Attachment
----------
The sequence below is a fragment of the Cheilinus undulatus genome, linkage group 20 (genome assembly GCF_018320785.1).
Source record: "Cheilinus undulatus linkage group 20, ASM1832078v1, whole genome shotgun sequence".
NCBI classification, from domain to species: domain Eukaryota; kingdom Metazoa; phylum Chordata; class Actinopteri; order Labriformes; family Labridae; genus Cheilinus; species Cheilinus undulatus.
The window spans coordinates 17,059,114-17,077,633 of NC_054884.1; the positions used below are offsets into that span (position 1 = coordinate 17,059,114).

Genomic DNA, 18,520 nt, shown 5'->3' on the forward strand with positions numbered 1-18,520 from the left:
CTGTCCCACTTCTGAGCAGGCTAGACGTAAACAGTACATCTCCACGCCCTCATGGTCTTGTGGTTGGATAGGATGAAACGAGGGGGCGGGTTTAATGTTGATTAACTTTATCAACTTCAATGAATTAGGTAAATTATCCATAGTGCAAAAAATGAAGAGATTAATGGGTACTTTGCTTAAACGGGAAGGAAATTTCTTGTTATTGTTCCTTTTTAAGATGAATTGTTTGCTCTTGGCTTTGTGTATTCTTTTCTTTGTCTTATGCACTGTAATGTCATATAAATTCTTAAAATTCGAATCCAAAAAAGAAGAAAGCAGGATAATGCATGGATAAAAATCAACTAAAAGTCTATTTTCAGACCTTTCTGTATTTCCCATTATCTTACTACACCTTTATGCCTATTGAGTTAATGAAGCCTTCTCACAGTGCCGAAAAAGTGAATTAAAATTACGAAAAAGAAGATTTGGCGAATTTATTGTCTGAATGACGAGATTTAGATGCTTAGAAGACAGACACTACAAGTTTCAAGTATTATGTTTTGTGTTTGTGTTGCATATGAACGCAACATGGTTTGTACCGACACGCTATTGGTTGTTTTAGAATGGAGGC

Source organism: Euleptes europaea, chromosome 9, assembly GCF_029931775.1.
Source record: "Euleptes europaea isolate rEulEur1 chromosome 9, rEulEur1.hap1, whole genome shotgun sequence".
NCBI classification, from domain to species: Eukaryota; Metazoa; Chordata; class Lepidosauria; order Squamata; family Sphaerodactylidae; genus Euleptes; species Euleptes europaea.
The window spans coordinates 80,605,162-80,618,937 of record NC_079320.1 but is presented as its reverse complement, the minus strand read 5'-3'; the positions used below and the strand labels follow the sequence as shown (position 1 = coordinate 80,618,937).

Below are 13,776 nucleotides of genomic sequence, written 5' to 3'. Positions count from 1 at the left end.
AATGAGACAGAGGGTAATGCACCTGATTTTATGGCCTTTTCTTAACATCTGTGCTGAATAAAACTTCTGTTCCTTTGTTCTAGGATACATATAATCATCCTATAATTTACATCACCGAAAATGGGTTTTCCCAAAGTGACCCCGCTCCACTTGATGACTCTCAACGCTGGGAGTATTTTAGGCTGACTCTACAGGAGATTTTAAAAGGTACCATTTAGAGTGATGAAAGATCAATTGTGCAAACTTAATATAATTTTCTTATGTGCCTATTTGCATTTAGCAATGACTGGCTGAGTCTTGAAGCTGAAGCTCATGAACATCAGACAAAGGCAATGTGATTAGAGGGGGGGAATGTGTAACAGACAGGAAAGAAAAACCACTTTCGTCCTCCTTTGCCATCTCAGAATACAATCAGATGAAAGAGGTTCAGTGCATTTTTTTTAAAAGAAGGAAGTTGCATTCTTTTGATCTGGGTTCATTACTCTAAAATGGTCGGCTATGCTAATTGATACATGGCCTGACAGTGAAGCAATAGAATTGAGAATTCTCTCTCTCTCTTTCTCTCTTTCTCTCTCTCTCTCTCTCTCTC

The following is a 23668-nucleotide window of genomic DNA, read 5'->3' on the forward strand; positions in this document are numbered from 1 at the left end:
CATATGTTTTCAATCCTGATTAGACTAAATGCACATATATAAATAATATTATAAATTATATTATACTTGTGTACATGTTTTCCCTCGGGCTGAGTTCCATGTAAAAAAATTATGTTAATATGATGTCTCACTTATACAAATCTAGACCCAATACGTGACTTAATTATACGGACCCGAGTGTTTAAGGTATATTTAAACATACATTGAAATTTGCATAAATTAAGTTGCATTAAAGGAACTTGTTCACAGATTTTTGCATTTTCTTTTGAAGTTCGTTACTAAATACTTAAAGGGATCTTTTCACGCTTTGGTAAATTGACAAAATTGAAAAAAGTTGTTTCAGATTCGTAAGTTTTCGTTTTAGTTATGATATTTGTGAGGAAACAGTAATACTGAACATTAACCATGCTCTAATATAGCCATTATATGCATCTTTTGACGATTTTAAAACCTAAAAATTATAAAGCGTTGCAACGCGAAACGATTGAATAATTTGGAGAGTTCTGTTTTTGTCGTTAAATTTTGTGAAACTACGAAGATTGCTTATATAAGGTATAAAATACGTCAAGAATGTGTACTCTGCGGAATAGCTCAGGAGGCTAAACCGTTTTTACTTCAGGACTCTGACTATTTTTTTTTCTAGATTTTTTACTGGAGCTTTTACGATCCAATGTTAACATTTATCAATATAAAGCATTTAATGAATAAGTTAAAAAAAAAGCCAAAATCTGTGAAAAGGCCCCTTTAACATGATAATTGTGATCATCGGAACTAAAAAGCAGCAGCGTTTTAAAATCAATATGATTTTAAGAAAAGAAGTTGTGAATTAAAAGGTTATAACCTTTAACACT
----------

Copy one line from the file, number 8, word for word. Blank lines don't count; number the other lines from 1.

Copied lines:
Source record: "Euleptes europaea isolate rEulEur1 chromosome 9, rEulEur1.hap1, whole genome shotgun sequence".